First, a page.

True, preachers of the Christian Right have said a lot of unfair things about liberals, both religious and political. But conservative Christian fears have not been created ex nihilo. As overstated as those fears may at times become, they have a basis, and we would do well to understand it.
- Fundamentalists themselves would claim that the Bible is the center of their worldview, but scriptural support for their more controversial positions is often scant ... [James]Ault notes that members of the pseudonymous Shawmut River Baptist Church “generally held such views before they were ‘saved’ and became born-again Christians. Their pro-family conservatism could not be explained, then, by doctrines or practices found in any particular religion.” Instead, Ault attributes Shawmut River’s conservatism to a “village like” web of multi-generational family ties very different from what he observed among his academic acquaintances.
- By contrast, the liberal worldview puts a much greater emphasis on commitments undertaken by choice, rather than obligations imposed from birth. Naturally, this is a difference of degree rather than kind. Unitarian Universalists have obligations and Baptists make choices, but choice plays a far greater role in the liberal worldview than in the conservative. Choice is entirely a good thing in the liberal worldview, whereas it is ambiguous to the Christian Right.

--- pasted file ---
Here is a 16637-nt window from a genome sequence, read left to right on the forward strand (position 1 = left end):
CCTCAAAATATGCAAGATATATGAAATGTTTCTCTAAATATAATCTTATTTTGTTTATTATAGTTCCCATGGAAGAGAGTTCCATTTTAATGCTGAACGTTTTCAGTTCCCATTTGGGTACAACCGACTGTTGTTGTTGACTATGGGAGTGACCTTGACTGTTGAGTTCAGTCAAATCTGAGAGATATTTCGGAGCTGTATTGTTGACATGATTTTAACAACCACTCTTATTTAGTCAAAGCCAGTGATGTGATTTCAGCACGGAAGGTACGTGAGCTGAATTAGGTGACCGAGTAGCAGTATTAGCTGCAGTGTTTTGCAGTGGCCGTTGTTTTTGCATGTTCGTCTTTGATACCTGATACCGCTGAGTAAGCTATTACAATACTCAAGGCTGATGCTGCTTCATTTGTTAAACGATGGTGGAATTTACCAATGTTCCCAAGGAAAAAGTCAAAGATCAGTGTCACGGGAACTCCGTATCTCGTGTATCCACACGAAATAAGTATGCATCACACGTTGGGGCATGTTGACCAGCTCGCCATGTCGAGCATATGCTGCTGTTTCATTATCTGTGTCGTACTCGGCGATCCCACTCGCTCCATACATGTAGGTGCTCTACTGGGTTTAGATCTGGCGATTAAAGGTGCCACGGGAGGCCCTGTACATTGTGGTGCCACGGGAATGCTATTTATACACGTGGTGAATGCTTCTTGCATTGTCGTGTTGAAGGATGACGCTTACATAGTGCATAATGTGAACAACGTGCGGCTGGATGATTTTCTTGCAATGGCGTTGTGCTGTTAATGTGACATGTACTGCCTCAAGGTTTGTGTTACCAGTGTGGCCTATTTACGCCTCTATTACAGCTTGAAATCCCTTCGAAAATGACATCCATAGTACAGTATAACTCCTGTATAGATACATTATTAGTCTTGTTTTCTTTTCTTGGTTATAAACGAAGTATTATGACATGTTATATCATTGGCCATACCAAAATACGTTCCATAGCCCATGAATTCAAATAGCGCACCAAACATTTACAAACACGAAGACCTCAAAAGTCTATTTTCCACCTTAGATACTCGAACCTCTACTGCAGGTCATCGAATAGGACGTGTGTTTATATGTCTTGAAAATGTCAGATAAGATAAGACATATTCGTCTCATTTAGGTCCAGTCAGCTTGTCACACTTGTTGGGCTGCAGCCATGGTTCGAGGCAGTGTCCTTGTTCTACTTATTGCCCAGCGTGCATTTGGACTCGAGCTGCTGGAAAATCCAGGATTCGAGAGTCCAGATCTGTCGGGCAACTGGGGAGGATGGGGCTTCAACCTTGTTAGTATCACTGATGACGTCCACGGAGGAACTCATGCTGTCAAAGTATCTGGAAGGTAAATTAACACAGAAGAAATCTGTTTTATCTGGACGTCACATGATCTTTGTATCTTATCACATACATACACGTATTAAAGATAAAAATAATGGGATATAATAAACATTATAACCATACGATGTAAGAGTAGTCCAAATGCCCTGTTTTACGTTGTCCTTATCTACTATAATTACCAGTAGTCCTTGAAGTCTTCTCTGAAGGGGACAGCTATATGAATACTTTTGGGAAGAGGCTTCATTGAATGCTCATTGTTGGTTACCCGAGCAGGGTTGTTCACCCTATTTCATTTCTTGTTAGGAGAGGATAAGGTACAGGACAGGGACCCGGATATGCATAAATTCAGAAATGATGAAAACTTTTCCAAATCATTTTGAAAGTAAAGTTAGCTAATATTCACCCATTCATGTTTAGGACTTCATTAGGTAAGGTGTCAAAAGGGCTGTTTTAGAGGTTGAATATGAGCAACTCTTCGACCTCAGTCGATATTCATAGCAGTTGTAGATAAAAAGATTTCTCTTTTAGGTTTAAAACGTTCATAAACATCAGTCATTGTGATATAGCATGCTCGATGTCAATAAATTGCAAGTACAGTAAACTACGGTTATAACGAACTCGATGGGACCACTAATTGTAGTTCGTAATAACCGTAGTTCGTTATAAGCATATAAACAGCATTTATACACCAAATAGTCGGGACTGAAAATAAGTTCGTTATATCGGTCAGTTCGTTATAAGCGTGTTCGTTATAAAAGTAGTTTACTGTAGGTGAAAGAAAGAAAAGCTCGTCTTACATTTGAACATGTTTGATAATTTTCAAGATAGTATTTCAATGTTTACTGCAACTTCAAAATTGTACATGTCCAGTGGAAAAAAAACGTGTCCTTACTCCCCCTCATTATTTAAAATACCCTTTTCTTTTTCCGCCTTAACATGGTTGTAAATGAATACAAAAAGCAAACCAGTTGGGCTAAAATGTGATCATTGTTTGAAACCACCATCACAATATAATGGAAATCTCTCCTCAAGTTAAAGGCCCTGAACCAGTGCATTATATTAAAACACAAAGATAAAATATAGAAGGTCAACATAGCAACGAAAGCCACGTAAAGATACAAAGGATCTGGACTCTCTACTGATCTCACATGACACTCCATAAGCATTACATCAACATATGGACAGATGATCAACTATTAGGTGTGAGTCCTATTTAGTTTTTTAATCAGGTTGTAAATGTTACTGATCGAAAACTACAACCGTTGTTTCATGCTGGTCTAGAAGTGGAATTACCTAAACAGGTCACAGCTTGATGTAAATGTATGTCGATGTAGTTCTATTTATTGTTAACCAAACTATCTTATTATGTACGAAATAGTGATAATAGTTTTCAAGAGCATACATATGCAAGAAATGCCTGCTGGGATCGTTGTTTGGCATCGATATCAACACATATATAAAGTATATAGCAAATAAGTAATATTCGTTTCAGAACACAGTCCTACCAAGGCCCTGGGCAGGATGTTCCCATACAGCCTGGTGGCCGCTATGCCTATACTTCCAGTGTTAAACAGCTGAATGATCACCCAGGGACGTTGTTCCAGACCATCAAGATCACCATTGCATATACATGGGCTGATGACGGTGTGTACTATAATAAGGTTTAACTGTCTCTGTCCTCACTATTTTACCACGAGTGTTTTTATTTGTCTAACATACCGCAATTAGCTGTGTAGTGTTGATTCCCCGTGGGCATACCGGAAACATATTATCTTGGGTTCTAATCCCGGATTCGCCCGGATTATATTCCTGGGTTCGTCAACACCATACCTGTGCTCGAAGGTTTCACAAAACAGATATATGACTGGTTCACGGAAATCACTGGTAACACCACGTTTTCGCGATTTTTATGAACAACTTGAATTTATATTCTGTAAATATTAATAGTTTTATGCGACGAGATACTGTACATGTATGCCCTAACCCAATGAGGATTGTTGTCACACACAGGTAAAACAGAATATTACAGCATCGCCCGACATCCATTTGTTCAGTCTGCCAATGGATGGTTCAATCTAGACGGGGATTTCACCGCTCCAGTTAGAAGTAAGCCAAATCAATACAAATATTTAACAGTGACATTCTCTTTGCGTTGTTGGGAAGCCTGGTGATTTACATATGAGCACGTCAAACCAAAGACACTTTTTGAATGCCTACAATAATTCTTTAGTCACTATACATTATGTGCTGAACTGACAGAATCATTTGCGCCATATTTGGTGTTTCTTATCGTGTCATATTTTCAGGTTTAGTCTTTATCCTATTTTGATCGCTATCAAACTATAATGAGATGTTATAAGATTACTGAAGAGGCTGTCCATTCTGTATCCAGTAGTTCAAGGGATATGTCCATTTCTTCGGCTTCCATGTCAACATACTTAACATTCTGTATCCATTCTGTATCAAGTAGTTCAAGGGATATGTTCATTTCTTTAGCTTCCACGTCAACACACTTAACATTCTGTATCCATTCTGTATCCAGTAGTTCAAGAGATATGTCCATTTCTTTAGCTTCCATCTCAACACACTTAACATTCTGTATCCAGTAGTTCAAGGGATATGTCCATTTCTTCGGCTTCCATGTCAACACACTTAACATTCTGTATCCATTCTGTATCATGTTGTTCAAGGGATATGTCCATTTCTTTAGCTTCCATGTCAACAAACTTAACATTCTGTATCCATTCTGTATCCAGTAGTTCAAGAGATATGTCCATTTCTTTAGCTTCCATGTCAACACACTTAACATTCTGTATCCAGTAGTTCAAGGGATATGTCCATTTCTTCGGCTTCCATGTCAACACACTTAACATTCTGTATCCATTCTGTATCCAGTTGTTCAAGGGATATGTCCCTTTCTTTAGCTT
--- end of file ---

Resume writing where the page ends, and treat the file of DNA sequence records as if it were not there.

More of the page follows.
Shawmut River’s members value their ability to choose how to fulfill their obligations (without, say, interference from the government), but they condemn people who choose to slough off their obligations entirely. If “freedom” means the ability to take the easy way out without suffering the consequences (as they might describe the freedom to choose an abortion), then they’re against it.
It matters because our life free of congenital obligations works, and it works well. And this threatens the very existence of those who see family obligations as not subject to choice:
- In popular mythology, the Christian Right comes from the morally upright heartland of America and liberalism from its corrupt and decaying cities. Strangely, both sides have reasons to promote these stereotypes. Fundamentalist communities like to see themselves as embattled citadels, islands of eternal values in the storm-tossed sea of Anything Goes.
- Conservative Protestants are more likely to divorce than the national average.
- Conservative Christian men are as likely as non-Christians to view pornography.
- Evangelical teens are “only a little less” sexually promiscuous than non-evangelicals.